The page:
What is skin cancer?
Skin cancer occurs when damage to skin cells causes them to mutate and become cancerous. These cells may then begin to rapidly reproduce and form tumours or growths. The majority of skin cell damage is caused by ultraviolet radiation, which is absorbed from sunlight as well as from artificial sources of light such as tanning beds.
There are 3 main types of skin cell in the top layer of skin, otherwise known as the epidermis: basal cells, squamous cells and melanocytes. Each set of cells plays a role in maintaining healthy skin and allowing the epidermis to function properly, and this means that skin cancer is categorized differently according to which type of cell it develops in.
Basal cell carcinoma
Basal cells are located in the lower section of the epidermis and work to constantly reproduce in order to replenish the squamous cells in the layer above. Approximately 80% of all skin cancers begin in the basal cells. The biggest primary cause of basal cell carcinoma is overexposure to sunlight, meaning that it tends to develop on areas of skin which are uncovered such as the head, neck and face. It can grow elsewhere on the body, however.
A basal cell carcinoma usually emerges as a sore, a shiny bump, red patch, scar or lesion on the surface of the skin. The cancerous cells found within a basal cell carcinoma very rarely spread beyond the area where the original growth develops, but it still needs to be treated nonetheless. Early diagnosis almost always results in successful treatment. Basal cell carcinomas develop slowly and will usually not become visible for a number of years after the initial exposure.
Squamous cell carcinoma
The other most common form of skin cancer is known as squamous cell carcinoma, which accounts for just under 20% of cases. Squamous cells are found in the upper layer of the epidermis and break away from the skin when scratched or disturbed. Much like basal cell carcinomas, cancer in the squamous cells is caused by exposure to sun and ultraviolet light.
Squamous cells carcinomas appear slightly different, however. They often look like sores or warts which bleed and crust, and they may seem scaly or ridged.
A melanoma is the rarest but most dangerous form of skin cancer. It forms in the melanocytes, where a pigment called melanin is produced. This pigment is what gives skin a darker tanned appearance. Melanin also acts to block some of more damaging rays from penetrating through to the skin’s deeper layers.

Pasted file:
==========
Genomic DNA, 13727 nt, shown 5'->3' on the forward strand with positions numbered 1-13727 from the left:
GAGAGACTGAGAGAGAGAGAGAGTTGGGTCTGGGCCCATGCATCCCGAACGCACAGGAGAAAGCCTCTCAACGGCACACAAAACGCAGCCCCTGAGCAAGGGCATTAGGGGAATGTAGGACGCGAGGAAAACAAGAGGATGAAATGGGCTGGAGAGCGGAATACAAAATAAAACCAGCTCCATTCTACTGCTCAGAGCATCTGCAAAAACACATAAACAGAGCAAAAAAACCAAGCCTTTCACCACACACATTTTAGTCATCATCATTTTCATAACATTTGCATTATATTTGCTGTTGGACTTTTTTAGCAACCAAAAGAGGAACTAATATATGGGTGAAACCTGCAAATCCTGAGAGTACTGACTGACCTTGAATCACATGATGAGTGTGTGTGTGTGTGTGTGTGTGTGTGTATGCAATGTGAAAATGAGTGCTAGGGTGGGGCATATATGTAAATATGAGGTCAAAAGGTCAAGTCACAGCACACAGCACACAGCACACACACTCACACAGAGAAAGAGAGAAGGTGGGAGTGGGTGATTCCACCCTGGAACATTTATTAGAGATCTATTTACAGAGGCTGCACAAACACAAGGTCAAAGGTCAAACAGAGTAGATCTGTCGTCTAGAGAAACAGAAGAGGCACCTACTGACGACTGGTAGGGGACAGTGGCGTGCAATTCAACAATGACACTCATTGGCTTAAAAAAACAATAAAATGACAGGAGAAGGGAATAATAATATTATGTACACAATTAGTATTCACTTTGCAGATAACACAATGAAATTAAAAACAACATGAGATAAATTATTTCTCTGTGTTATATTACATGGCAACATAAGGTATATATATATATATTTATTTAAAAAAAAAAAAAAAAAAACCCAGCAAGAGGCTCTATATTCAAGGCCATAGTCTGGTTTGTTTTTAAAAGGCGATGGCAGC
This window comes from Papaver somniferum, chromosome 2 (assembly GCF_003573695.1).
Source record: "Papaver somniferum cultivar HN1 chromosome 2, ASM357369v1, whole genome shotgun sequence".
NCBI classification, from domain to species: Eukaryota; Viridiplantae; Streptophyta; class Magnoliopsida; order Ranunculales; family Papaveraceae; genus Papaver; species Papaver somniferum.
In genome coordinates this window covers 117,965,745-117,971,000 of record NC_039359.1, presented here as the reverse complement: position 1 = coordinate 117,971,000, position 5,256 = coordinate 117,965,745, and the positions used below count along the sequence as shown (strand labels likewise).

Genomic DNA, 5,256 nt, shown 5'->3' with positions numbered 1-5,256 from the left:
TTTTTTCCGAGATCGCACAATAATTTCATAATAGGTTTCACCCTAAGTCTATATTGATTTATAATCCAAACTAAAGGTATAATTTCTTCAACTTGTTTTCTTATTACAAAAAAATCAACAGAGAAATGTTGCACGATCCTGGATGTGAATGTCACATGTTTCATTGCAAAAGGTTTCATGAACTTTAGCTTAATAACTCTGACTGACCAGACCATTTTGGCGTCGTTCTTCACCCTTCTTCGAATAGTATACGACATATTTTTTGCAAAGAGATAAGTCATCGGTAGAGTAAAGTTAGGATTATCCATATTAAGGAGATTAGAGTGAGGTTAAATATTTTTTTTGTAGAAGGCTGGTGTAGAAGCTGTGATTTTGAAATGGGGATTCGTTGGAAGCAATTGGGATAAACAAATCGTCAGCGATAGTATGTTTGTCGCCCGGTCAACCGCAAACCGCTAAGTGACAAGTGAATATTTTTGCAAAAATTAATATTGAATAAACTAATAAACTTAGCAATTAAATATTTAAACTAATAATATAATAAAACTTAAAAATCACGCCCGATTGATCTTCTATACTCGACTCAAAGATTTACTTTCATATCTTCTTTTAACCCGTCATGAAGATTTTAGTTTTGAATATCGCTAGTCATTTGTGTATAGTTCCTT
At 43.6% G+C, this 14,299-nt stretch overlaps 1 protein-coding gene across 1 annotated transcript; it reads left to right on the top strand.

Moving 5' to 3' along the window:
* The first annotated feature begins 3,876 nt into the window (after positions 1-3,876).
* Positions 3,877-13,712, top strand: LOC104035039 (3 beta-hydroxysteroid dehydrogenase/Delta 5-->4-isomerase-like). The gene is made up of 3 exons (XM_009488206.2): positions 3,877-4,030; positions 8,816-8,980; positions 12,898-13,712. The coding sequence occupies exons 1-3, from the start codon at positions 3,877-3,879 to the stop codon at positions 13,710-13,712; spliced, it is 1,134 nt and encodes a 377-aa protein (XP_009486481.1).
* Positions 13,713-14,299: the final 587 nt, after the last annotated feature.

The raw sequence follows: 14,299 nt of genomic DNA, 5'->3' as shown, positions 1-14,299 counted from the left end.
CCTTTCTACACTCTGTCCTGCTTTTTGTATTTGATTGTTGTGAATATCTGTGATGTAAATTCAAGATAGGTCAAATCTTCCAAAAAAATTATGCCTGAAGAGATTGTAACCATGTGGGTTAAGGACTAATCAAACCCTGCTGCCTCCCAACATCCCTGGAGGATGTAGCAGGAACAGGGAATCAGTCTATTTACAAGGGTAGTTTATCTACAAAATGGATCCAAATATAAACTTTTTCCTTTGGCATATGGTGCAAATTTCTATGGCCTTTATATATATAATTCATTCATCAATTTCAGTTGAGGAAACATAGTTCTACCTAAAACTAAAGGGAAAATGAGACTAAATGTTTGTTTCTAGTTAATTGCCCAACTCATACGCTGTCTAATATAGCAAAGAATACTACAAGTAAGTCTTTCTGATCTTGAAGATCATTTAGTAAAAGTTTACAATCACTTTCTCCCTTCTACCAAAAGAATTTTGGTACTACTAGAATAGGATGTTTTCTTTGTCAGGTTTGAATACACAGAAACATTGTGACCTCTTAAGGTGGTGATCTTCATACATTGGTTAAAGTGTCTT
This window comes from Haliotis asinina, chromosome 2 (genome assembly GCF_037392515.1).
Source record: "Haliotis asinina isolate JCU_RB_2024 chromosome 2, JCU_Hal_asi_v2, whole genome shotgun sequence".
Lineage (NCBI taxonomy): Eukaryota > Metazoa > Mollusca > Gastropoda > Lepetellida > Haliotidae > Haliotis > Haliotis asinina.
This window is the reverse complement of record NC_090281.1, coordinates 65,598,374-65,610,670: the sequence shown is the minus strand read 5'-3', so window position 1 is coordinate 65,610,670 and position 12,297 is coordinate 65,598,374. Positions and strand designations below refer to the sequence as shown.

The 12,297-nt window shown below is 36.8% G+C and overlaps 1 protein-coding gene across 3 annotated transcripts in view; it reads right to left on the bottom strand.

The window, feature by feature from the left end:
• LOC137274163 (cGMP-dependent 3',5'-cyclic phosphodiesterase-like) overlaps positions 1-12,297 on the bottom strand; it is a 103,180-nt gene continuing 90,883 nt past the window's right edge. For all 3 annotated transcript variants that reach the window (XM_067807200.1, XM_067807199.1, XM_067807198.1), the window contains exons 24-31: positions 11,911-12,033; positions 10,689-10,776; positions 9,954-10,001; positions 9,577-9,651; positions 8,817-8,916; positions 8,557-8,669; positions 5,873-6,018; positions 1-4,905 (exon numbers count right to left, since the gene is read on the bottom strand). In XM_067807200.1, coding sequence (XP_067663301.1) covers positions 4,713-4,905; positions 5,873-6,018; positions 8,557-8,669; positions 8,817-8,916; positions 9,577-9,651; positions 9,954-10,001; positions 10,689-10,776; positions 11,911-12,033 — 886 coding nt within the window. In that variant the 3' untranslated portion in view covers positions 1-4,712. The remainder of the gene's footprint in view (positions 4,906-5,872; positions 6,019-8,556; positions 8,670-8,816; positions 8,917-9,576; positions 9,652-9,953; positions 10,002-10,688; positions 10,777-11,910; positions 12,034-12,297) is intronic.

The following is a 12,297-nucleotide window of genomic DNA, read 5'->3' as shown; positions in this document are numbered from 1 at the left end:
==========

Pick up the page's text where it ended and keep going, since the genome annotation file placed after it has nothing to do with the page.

If you have low levels of the melanin pigment you are at greatest risk of overexposure to the sun or ultraviolet light. Around 1 in 4 melanomas develop in moles or other such darker areas on the surface of the skin. The majority of melanomas in men are found on the back or chest area, whilst women usually develop melanomas on the legs. In rare cases a melanoma might be found on the palms, mouth, genitals or rectum area.
Although melanomas are rare they do carry a high risk of spreading the cancer to other parts of the body
What are the symptoms of skin cancer?
There a number of signs to look out for, and they vary depending on whether the cancer is a melanoma or non-melanoma. Likewise, both squamous cell carcinomas and basal cell carcinomas display different symptoms.
The main symptoms of squamous cell carcinomas include:
- A pink/red lump
- Hard to the touch
- May form ulcers
On the other hand, basal cell carcinomas may result in:
- Small and shiny pink/red lump
- Scaly and patchy appearance
- Crusting or scabbing
All of the symptoms of non-melanoma skin cancers could easily be caused by a skin condition or an allergy, but you should seek medical attention if the symptoms persist for more than 4 weeks without improvement and can’t be explained by anything else.
The majority of melanomas begin with changes to a mole. You should see a doctor as soon as possible if you notice a mole is:
- Changing colour, usually getting darker
- Growing in size
- Changing shape
- Itching and irritable
- Red or inflamed